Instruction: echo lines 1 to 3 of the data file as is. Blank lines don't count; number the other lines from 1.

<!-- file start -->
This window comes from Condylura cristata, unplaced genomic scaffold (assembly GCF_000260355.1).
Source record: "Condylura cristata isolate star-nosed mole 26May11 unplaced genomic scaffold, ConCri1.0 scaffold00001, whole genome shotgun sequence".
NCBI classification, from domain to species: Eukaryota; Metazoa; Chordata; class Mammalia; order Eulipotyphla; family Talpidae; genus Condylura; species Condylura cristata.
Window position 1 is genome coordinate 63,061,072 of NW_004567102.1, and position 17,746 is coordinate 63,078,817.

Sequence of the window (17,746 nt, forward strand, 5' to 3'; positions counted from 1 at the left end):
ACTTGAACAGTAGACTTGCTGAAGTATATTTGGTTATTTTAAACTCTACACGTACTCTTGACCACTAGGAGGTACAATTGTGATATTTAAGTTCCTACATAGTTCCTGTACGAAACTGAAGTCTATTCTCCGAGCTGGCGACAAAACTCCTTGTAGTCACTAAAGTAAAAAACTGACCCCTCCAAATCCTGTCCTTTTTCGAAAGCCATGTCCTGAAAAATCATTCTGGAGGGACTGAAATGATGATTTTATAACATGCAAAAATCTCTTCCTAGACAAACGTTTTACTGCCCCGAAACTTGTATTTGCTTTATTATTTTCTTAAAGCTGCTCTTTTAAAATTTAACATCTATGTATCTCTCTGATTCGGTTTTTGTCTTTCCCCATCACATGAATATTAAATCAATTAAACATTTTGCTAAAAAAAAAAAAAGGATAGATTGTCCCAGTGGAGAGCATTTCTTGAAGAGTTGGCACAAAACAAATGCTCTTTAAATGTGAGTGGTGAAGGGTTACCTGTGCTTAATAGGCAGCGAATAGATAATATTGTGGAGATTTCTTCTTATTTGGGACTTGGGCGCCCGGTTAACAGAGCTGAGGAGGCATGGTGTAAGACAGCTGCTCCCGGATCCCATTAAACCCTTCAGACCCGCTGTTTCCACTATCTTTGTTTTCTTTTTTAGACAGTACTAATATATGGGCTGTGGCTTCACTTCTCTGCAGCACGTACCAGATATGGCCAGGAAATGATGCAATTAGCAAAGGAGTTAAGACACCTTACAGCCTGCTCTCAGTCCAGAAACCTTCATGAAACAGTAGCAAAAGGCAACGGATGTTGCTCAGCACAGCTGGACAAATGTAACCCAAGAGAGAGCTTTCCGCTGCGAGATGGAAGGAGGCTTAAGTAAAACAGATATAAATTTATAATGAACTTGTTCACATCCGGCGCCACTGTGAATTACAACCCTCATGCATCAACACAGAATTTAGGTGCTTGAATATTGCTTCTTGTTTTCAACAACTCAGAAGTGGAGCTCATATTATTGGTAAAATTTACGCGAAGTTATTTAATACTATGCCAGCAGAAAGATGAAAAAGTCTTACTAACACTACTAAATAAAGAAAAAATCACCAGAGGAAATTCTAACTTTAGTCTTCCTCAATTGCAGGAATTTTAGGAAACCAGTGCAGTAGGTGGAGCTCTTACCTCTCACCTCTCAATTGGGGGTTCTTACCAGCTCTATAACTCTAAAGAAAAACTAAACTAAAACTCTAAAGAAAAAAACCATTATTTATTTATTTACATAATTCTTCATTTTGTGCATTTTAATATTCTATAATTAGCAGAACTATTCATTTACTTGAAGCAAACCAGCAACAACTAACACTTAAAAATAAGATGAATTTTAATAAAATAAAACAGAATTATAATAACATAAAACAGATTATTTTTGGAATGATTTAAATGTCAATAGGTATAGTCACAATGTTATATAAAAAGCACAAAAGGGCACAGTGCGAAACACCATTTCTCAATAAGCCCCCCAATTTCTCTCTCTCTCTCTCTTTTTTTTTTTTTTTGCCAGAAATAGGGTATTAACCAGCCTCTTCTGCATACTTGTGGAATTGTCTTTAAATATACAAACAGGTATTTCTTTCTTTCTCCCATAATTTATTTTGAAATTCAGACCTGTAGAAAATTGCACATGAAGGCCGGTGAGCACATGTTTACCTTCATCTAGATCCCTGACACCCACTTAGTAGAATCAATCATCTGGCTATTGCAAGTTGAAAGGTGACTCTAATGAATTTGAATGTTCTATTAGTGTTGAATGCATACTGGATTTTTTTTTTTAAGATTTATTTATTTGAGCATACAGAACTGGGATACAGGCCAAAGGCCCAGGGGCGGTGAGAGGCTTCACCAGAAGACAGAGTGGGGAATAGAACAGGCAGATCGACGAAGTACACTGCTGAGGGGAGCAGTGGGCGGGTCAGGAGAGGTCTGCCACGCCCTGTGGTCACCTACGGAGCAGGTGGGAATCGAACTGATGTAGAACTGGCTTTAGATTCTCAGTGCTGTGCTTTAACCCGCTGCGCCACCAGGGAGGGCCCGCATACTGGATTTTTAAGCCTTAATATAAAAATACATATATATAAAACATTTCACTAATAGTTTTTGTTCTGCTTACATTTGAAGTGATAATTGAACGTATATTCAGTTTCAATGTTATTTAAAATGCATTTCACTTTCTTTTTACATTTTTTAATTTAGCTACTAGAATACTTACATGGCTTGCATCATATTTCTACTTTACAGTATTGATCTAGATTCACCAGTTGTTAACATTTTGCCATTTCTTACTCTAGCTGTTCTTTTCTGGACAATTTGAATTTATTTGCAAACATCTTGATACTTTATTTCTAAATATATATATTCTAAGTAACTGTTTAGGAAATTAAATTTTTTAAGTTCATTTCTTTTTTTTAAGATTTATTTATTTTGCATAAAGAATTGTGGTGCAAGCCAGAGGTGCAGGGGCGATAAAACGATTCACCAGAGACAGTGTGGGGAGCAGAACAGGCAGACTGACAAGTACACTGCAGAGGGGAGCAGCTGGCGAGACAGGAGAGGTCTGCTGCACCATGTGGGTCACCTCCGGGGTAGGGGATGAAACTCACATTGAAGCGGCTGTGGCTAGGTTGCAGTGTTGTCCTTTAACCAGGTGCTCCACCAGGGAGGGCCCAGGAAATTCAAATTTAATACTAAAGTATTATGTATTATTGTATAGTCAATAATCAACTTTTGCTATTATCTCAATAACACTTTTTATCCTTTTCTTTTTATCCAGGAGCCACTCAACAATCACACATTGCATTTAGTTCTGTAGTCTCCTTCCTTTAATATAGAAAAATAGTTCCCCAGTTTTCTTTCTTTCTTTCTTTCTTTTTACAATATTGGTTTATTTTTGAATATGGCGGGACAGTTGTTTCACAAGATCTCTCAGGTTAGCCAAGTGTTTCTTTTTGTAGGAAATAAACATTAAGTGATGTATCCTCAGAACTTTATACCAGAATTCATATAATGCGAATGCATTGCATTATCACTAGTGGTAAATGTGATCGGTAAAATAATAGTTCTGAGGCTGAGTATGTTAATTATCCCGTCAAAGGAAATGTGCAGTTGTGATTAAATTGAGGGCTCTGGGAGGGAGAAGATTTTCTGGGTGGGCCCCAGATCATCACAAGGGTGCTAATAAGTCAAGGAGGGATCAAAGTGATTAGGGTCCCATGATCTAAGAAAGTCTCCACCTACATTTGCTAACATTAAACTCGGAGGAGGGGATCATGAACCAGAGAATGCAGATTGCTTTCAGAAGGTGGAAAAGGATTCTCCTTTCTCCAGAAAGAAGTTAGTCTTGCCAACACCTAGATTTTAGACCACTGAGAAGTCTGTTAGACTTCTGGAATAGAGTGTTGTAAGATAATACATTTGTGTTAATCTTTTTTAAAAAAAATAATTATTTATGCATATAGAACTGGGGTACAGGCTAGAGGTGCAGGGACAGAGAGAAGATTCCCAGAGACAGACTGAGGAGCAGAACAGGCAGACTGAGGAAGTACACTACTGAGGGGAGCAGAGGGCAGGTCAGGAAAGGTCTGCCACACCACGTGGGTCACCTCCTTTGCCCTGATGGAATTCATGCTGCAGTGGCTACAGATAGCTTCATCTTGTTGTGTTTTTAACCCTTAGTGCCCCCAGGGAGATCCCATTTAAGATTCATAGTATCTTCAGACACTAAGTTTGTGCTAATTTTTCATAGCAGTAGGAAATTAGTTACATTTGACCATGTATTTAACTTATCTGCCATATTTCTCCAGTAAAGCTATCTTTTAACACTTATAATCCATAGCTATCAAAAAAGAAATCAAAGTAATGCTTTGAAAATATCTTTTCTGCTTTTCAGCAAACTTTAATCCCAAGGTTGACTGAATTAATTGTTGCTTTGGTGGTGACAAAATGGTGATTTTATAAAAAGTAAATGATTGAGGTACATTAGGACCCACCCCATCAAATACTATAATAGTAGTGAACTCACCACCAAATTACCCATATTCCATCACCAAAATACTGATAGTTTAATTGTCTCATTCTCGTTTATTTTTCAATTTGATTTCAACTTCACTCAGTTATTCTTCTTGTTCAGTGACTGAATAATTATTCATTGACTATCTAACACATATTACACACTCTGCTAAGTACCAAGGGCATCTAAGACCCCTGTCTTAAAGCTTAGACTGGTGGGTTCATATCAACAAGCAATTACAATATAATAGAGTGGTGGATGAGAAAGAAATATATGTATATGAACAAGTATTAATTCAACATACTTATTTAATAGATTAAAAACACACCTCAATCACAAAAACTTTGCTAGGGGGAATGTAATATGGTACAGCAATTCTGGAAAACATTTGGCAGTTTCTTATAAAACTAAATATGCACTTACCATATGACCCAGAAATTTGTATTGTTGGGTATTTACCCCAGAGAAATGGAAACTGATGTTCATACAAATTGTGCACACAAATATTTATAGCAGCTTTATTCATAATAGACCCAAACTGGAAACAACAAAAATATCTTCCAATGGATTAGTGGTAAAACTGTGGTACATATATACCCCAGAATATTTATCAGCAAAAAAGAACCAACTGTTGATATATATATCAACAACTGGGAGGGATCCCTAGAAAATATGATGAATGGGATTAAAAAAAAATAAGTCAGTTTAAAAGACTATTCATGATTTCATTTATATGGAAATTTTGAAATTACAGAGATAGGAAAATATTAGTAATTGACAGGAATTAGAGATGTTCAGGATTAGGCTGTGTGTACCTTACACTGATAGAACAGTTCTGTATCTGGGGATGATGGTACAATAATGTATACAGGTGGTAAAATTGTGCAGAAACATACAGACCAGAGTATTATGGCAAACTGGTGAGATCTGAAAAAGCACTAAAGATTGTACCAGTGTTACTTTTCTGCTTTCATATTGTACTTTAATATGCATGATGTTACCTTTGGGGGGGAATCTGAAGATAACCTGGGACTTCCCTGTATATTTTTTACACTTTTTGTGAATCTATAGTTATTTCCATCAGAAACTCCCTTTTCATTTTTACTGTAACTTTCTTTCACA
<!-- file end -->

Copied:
This window comes from Condylura cristata, unplaced genomic scaffold (assembly GCF_000260355.1).
Source record: "Condylura cristata isolate star-nosed mole 26May11 unplaced genomic scaffold, ConCri1.0 scaffold00001, whole genome shotgun sequence".
NCBI classification, from domain to species: Eukaryota; Metazoa; Chordata; class Mammalia; order Eulipotyphla; family Talpidae; genus Condylura; species Condylura cristata.